The Second Thursday of the month
Since 1930, my WI has been meeting on the second Thursday of each month. Though August is not a formal meeting, we usually plan an evening of fun with our friends in someone's lovely garden. It's a chance to share a bite to eat and a glass of something cold on a warm summer's evening.
Before she went off on holiday, our secretary and mistress of games and quizzes, Shirley, had planned a treasure hunt around the village and keeping a close eye on my Dark Sky weather app, I headed out last evening and put an umbrella and raincoat in, just in case. The state of the roads after Gatcombe Horse Trials last weekend were evidence enough of recent weather patterns.
But Shirley had planned more than just the questions! The sun was still shining as I parked my car at Eileen's and joined my friends to begin the fun. Though the ground was damp, thankfully these limestone hills soon drain, those of us wearing sandals were pleased to note.
I haven't walked along these paths for years; not since I was one of the buggy-pushing playgroup Mums around here, when this route was a particular favourite.
No black sheep to count this evening, though, just a few puzzles to solve in the company of friends. As we spotted odd house names, door knockers and garden features, we caught up with the local gossip, discussed holiday plans and chatted about our families. As you do! Lovely.
I'd forgotten how tight this little kissing gate is and what a struggle it was to get a small child and his buggy through it. Last night, I had neither of those to manage but had the altogether different challenge of having to breathe in rather more than usual to squeeze through!
Once in the churchyard, we soon began checking a few more answers from our list. Being here reminded me that I'd heard something on the radio about a new biography of its founder the other day and intended to find out more. Not normally curious about such things, I nevertheless find it remarkable that not only did one of the most influential women of Medieval England build a church in a small corner of the Cotswolds but that it's still there in regular use almost a thousand years later.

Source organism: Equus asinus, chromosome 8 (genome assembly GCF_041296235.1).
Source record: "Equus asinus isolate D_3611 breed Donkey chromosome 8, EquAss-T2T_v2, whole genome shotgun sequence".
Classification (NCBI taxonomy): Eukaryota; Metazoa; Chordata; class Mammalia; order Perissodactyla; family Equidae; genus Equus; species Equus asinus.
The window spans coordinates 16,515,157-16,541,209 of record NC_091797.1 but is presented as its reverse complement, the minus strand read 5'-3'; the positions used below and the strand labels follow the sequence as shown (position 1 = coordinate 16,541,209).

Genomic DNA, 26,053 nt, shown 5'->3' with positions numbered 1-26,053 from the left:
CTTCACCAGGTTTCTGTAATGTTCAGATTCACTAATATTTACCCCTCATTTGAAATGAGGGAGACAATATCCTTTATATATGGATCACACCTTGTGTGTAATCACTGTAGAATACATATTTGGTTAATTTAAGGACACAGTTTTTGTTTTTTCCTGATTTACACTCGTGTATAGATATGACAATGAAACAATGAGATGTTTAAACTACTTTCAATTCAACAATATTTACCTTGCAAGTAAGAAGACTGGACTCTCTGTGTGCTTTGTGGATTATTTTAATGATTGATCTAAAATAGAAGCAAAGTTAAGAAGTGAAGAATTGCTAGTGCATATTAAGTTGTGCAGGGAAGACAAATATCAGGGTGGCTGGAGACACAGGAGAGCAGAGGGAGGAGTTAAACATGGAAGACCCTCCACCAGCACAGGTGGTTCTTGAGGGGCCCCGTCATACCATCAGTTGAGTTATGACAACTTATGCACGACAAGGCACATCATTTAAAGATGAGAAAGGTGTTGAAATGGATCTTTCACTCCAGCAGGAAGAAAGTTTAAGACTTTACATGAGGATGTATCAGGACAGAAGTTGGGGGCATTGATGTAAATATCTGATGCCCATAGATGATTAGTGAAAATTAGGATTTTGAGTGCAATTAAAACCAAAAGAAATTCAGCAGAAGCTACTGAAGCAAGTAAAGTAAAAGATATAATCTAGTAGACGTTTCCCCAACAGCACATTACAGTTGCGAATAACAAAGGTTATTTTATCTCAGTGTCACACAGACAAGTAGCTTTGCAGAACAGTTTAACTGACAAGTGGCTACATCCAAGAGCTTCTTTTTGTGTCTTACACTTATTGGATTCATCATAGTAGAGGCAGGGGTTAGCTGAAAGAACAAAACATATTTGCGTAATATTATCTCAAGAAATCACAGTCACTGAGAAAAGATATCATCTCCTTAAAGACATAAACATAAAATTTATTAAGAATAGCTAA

It's a beautiful place to be and last evening, though the questions were tricky, we were happy to have a good reason to linger.
A few old friends are close by too, though sadly, weren't able to offer any assistance. Dear Georgie Edmunds was a founder member of our WI and was one of the first visitors I had in Stroud Maternity Hospital when Edward was born. She never forgot him and always greeted me with the question, "How's Edward?" Rosemary Evans, nearby, was another sweet friend with a smile and real sense of fun. She'd have loved an evening like this.
Sadly, no time to sit on Margaret's bench, but we'll think of her when we pass her cottage in a while. Another friend sadly missed, though we chat of her daughters and share news of them both. Life goes on.
We need to list the activities on the Millennium Cross next. It's a good opportunity to admire the lovely stonework too.
Aha! here's the answer to another of our clues. "Wot, no tree?"
Oh dear. At least we've got who planted it and when! Thankfully the question doesn't ask what befell it ;-)
Just one more answer and we'd completed the first section of the hunt. Two more sections to go, but lingering outside Margaret Crewe's cottage, we looked over the village and admired the view. Where better place to be on a Summer evening?
We missed five or six of the thirty five answers, but it didn't matter one bit. We'd enjoyed a walk in the fresh air, sharing happy memories and creating new ones.
And the sun shone! Thank you Shirley!